PAUL K LYONS
JOURNAL - 1996 - FEBRUARY
Monday 12 February, Russet House
The weather this winter will not let up. After horribly cold days, and some snow (much worse in the north), we now have wind and rain. The garden is the most water-logged I’ve yet seen it. Last night, a storm blew open the garage doors and banged the side door back and forth until the glass broke. I can hear the wind rumbling in the chimney that serves the central heating boiler in the corner of the study behind the gas fire.
I have been working on accounts for the VAT returns and for my accountant. I now have figures for three trading years:
1993 1994 1995
Outgoings -26,391 -31,015 -25,050
Income 33,197 59,724 70,148
Net profit 6,806 28,709 45,098
Unfortunately, 1996 will not show the same exponential growth in profits, indeed, is unlikely to show any growth in profits at all - if I manage the 1994 level, I will have done reasonably well. I should always remember that the profit figure is not real, in that it presupposes fulfilling all the subscriptions that have been pre-paid. To service all the remaining clients, I could probably keep the actual expense down to less than 10,000 although this would not include my time.
It is Monday morning, I should be getting on with the chapter on cohesion, but I am finding if difficult to get down to it, as can be gauged by my taking a turn at the journal. Monday morning is a very unusual time for me to be writing here. I am keeping to a kind of schedule on the book. This chapter is the last one to be worked on, I have done a good chunk of every other chapter except the conclusions, and a chapter on the Member States if I do one. I must finish cohesion today, and then go back to look at each chapter in more detail. I aim to have a first draft of the entire book by the time I head for Brussels again in two weeks.
I am not able to relax with a book on the go. I am not reading, or contemplating, and I certainly am not writing anything else. I even feel the times I venture in to the garden or to watch telly are stolen moments, and I do not properly enjoy them.
Roser and her two sons, David and Robert, came to visit a couple of weekends ago, and, after they went, I felt like I had hardly made contact with them, because I was so closed off to everything. It is a hard feeling to explain. I don’t feel tense, as such, or stressed, I just feel as though I cannot let my mind relax, wander (or wonder), or enjoy, because I know I need to press on with the book.
Roser’s visit came as a surprise. Her ex-husband Wally, who now lives in Japan, came to London, and Roser came also so he could see his children. Usually, he sees them but once a year when he stays with them for a few weeks in Spain. She makes a living with her pots, partly by traveling to fairs in Austria and Germany with a car load, and lives in a village where there are other potters and friendly support for looking after the children. She brought me a bag of presents: a beautiful potted plate, some potted stars on metal probes for decorating plant pots, a string of garlic, and a bottle of Spanish wine. We went for a walk on the common but it was cold, and so wet and swampy we couldn’t even get to the moat. On the whole, I didn’t feel happy about how I’d entertained my old friend.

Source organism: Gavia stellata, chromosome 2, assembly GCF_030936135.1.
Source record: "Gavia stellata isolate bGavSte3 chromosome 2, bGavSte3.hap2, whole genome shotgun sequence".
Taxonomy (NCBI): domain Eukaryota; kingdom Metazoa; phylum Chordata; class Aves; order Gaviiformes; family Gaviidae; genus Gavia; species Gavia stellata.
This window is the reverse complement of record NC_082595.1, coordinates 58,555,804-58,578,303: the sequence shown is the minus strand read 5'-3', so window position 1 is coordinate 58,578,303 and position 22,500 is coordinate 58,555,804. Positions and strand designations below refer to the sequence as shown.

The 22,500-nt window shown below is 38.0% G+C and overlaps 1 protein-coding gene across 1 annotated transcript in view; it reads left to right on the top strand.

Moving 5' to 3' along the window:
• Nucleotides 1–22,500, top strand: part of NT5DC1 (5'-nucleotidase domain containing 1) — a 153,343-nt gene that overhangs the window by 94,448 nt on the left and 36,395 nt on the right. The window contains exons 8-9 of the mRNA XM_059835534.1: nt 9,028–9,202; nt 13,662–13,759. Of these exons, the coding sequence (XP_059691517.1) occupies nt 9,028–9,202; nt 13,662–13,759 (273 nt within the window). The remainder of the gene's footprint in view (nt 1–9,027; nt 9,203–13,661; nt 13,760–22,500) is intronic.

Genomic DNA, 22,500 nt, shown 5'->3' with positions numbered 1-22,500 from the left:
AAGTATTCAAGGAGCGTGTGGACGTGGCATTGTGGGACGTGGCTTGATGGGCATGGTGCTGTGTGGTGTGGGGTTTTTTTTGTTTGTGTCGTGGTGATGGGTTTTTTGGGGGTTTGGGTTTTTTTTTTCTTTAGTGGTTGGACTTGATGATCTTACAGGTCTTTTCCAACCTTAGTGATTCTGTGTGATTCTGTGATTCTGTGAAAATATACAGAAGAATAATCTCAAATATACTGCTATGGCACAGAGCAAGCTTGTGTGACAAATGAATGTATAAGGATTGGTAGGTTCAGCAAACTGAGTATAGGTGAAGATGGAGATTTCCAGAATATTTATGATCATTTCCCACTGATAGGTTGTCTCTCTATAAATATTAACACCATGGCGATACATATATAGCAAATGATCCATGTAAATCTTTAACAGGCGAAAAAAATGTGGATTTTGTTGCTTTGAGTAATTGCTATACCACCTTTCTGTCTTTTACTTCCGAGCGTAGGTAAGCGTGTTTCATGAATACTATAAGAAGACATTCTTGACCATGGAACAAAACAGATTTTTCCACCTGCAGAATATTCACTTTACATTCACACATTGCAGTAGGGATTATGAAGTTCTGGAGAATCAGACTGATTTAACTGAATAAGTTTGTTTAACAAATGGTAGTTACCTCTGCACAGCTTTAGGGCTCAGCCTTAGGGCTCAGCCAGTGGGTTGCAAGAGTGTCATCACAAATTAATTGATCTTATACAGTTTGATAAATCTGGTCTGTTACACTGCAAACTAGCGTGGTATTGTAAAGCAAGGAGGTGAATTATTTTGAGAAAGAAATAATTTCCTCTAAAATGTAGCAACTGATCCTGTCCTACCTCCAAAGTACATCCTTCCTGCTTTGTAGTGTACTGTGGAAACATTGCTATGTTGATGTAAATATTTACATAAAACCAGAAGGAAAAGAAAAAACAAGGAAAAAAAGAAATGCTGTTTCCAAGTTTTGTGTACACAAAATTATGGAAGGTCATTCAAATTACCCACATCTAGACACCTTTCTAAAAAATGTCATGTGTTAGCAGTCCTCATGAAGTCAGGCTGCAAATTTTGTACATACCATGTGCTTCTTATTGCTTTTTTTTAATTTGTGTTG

Yesterday, Adam and I drove to Kilburn to check on the house, collect the mail, and visit Mum for tea. Julian’s family were there also, the girls chattering away. They like Adam, though I think he is a little rough and arrogant with them; and spends his time showing off, and sulking if they don’t do what he wants them to do. He really hates it if they play hide and seek and he can’t find Rebecca. Julian talked about work, of course. Although they had a bad year last year, he seems to have won a couple of big orders in the last few days, which bodes better for 1996.
Wednesday 14 February, Russet House
HAVING AN ACCIDENT ON THE WAY TO THE GARAGE
Adam and I have an appointment with our new doctor today. There are two doctors at the surgery, here in Elstead, and another one in Milford, and the three run a joint practice. Our neighbours told us that the older man, Mr Hudson, is not a very good doctor, and it is with him we have our introductory appointments. I had thought we would not have much to talk about, and I was only going to mention my scalp, but this morning I had a real scare. I woke up from a dream in which someone was burning (as I write this I realise the idea of burning was sourced in last night’s ‘Eastenders’ episode when Bianca burnt Ricky’s belongings). I could tell it was still early. The first thing I noticed was a pain in my neck. I had it a little yesterday, but it was really killing me this morning. Then I got up to go to the toilet and and as I did I began to panic. But I couldn’t work out why I was panicking - was I worried about my neck, about something I had to do today. And then I started to feel faint, and I dropped to the ground. I felt my bowels loose and wanted to open them. I saw coloured lights. It was so scary, not knowing what was happening. After a few minutes I recovered and went back to bed, and I’ve felt fine, except for my neck, since then. Now I’ve got plenty to talk with Doc about - it’s like having an accident on the way to the garage.
Valentine’s Day. Adam secretly prepared a Valentine’s Card for B. He did it last week but left it on his desk. Fortunately, I found it last night (it has a big Happy Birthday on the front and then, in small letters ‘whoops, I mean Valentine’s Day’), and I put it in an envelope and placed it on the mat.